Walking backward; figuring out how to get Cookie to do it was kind of challenging but then I found some great videos.

Whatcha-call-it; I have no idea what it's called but it was suggested by Cookie's chiropractor. It consists of front legs standing on a raised platform while the rear end is moving in a circle around it. It's a sideways movement of the rear end, I don't know if you can picture it.

At the moment, I'm just very happy that Cookie got a weekend at the farm and didn't have to pay for it with pain later.

She's a young vibrant girl and should be able to have all the fun she wants.So that is our goal.

***

Related articles:
From The End Of A Lead Line To Casa Jasmine: Meet Cookie, Our New Adoptee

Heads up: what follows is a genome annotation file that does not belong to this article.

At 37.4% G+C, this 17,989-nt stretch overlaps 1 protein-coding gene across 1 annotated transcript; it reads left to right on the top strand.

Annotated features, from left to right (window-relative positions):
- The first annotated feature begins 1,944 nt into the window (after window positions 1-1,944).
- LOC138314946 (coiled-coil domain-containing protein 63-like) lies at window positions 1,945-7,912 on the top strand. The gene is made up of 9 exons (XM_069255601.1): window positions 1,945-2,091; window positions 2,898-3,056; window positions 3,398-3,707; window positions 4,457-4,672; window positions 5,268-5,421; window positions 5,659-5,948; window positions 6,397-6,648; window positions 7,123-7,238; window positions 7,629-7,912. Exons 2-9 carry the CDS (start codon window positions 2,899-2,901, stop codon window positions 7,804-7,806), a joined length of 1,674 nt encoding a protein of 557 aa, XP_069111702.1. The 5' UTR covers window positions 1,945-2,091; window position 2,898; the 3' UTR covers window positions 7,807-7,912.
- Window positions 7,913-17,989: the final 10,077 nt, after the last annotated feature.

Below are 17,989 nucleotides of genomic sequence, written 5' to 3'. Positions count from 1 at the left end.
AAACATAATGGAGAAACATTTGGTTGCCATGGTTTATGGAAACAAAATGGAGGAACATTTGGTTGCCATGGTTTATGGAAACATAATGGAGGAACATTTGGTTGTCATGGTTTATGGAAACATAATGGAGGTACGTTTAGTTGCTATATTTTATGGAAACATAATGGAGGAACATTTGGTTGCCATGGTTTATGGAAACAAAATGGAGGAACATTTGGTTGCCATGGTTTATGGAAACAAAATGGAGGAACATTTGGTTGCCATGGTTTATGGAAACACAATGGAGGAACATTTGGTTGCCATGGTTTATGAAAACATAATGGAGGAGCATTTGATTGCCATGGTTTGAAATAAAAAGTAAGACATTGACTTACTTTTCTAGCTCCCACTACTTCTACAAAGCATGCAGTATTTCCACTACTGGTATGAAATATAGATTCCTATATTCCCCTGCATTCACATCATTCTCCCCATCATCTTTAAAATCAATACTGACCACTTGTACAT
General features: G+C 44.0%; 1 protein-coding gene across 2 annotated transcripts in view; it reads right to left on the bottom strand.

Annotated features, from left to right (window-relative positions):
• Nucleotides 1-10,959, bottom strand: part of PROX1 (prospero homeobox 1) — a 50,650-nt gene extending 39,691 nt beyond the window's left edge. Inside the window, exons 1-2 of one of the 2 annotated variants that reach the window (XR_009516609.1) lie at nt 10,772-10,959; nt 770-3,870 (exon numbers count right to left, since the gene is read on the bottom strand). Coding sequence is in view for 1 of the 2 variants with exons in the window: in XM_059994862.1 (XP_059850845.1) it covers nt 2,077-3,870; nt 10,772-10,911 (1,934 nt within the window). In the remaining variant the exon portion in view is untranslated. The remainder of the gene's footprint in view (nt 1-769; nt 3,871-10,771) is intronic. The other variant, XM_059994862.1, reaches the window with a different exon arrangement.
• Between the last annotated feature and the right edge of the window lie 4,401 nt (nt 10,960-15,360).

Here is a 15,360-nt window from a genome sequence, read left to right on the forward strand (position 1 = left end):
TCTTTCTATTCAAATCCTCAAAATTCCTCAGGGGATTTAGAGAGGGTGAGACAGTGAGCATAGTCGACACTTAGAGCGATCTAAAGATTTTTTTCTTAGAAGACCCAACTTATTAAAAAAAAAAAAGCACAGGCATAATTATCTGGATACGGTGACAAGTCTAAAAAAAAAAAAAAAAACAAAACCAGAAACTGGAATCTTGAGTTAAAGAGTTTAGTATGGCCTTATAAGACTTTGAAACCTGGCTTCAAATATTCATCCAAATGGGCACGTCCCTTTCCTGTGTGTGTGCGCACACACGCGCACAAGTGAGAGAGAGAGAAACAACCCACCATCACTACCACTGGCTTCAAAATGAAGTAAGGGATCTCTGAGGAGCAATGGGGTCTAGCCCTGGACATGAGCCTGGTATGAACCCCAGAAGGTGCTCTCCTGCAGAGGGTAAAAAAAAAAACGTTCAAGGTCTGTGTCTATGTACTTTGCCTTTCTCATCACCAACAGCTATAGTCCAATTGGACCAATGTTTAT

And So It Begins Again(?) Our First Health-Related Heart Attack With Cookie 
I Didn't Know I Could Fly: Why Cookie Wears A Harness Instead Of A Collar
C.E.T. Oral Hygiene Chews For Dogs CAN Be A Choking Hazzard 
Our First Health-Related Heart Attack With Cookie: The Knee Or The Foot? 
Creative Solutions And An Incidental Product Review
Too Young For Pot: Cookie's Snack With A Side Of Hydrogen Peroxide  
Taming Of The Wild Beast: Cookie's Transition To Civilization  
Staying On Top Of The Ears: Cookie Is Not Impressed  
Putting The Easy Back Into Walking
Cookie's Ears Are Still Not Happy 
The Threat Of The Bulge Is Always Lurking 
Today Is Cookie's Three-Months Adoptoversary  
Cookie Meets The Electric Horse Fence And Her First Chiropractic Adjustment  
Why Examine Your Dog's Vomit? 
Why Is That Leg Still Not Happy? Cookie's Leg Keeps Getting Sore 
Cookie Too Is Insured With Trupanion
Does Being Insured Mean Being Covered? Our First Claim With Trupanion

Sunday, January 5, 2014

Primer On Reverse Sneezing




Dr. Becker is the resident proactive and integrative wellness veterinarian of HealthyPets.Mercola.com.